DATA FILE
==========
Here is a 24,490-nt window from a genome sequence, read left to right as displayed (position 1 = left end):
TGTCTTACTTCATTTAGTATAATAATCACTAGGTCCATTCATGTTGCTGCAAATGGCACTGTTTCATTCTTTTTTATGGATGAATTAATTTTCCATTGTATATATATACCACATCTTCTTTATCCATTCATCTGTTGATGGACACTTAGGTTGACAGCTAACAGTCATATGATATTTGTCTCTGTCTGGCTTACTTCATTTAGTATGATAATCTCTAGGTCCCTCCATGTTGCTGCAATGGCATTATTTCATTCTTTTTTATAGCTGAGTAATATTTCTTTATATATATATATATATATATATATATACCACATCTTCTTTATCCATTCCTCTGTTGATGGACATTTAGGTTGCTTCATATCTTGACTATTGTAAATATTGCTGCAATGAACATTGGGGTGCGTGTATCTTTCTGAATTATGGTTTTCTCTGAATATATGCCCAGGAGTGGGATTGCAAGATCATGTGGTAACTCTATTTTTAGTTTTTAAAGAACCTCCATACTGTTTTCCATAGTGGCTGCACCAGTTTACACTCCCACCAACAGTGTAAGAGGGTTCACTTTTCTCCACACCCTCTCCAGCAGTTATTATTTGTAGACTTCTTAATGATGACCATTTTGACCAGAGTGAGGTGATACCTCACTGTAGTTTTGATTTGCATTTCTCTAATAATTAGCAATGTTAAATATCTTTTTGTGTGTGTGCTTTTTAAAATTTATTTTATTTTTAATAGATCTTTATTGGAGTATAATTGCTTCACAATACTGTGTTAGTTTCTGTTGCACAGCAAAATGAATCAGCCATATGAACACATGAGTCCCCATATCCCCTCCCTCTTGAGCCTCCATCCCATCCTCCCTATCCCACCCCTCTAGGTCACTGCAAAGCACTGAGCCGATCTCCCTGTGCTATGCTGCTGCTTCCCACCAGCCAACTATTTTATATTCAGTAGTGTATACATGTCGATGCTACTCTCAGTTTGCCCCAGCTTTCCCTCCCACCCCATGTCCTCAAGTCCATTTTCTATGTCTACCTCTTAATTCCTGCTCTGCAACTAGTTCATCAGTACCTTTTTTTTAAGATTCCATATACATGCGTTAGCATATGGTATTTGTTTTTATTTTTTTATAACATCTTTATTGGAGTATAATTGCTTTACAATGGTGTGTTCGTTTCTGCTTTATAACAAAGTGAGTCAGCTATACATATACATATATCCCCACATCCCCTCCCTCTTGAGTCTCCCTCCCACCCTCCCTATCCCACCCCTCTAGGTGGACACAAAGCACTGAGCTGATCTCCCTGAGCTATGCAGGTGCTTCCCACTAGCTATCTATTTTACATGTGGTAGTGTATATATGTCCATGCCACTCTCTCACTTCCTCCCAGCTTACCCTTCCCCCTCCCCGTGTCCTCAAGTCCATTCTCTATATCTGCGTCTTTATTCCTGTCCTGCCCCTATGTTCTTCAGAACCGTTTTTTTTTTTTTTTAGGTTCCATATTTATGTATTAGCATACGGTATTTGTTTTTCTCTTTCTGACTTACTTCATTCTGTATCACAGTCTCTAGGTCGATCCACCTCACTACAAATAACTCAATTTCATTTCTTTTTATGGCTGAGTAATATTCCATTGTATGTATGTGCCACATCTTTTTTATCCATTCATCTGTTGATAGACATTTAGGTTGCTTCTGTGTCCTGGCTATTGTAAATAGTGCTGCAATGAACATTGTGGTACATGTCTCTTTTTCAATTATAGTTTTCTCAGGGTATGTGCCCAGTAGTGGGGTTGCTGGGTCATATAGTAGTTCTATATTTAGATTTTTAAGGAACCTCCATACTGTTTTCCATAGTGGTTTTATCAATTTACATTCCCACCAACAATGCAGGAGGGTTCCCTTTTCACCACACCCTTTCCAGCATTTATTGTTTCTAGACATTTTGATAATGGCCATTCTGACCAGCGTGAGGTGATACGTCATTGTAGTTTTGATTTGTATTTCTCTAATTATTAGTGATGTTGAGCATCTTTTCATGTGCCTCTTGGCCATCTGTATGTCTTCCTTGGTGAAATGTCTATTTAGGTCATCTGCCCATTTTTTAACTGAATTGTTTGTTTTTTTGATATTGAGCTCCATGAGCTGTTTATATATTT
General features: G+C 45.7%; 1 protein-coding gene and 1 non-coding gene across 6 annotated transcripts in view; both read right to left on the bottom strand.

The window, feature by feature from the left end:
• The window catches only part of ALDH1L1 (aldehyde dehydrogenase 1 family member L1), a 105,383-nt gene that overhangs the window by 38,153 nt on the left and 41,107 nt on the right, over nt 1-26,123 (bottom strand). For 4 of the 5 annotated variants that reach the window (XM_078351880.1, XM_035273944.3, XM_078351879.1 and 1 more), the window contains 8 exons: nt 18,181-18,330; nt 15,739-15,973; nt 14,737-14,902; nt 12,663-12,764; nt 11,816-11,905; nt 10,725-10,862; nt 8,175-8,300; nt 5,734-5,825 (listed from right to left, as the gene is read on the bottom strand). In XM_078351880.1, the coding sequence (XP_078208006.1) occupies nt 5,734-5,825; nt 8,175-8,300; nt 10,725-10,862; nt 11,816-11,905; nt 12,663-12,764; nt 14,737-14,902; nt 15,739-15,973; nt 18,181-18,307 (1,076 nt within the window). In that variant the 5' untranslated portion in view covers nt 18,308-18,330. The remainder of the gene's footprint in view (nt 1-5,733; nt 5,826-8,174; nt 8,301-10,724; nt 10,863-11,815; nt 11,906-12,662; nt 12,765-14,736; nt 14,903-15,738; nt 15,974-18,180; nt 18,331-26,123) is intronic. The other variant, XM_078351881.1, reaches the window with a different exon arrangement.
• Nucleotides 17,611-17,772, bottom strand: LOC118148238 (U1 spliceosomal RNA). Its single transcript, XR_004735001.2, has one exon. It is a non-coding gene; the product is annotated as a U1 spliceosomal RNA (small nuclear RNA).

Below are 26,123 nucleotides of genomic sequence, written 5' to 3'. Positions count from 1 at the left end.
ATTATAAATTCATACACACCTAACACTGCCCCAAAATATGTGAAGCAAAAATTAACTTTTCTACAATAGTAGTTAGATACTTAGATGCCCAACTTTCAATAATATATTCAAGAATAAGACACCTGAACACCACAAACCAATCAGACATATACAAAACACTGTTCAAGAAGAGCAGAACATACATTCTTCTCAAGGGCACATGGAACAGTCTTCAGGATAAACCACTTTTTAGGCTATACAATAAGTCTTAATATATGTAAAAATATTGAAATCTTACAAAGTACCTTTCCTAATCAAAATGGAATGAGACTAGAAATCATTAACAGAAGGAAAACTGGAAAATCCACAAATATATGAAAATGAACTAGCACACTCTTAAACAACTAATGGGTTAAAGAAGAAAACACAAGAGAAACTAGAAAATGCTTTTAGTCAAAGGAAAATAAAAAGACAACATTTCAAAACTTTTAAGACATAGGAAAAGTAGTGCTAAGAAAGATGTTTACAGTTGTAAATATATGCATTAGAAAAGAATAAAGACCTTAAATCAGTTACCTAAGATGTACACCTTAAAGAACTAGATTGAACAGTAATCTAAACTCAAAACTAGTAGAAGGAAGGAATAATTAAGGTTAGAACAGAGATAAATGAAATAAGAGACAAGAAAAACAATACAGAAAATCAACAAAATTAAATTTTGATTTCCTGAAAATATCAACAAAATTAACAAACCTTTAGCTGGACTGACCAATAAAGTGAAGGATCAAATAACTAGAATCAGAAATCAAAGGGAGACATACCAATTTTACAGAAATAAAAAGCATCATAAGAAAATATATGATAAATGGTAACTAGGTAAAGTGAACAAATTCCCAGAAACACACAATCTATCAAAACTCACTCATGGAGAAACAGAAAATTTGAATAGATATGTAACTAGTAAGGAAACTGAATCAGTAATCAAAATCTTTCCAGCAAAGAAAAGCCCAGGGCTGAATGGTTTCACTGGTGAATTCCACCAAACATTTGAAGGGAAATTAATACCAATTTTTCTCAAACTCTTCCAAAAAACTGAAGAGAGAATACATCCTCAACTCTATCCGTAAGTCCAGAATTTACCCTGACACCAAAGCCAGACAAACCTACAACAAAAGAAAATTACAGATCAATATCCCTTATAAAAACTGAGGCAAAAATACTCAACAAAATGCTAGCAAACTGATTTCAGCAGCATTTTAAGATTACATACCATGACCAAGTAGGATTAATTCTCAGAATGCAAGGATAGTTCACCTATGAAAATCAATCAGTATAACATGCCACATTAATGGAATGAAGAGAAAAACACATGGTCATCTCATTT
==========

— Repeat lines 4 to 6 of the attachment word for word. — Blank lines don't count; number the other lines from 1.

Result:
The window, feature by feature from the left end:
• The window catches only part of ALDH1L1 (aldehyde dehydrogenase 1 family member L1), a 105,383-nt gene that overhangs the window by 38,153 nt on the left and 41,107 nt on the right, over nt 1-26,123 (bottom strand). For 4 of the 5 annotated variants that reach the window (XM_078351880.1, XM_035273944.3, XM_078351879.1 and 1 more), the window contains 8 exons: nt 18,181-18,330; nt 15,739-15,973; nt 14,737-14,902; nt 12,663-12,764; nt 11,816-11,905; nt 10,725-10,862; nt 8,175-8,300; nt 5,734-5,825 (listed from right to left, as the gene is read on the bottom strand). In XM_078351880.1, the coding sequence (XP_078208006.1) occupies nt 5,734-5,825; nt 8,175-8,300; nt 10,725-10,862; nt 11,816-11,905; nt 12,663-12,764; nt 14,737-14,902; nt 15,739-15,973; nt 18,181-18,307 (1,076 nt within the window). In that variant the 5' untranslated portion in view covers nt 18,308-18,330. The remainder of the gene's footprint in view (nt 1-5,733; nt 5,826-8,174; nt 8,301-10,724; nt 10,863-11,815; nt 11,906-12,662; nt 12,765-14,736; nt 14,903-15,738; nt 15,974-18,180; nt 18,331-26,123) is intronic. The other variant, XM_078351881.1, reaches the window with a different exon arrangement.
• Nucleotides 17,611-17,772, bottom strand: LOC118148238 (U1 spliceosomal RNA). Its single transcript, XR_004735001.2, has one exon. It is a non-coding gene; the product is annotated as a U1 spliceosomal RNA (small nuclear RNA).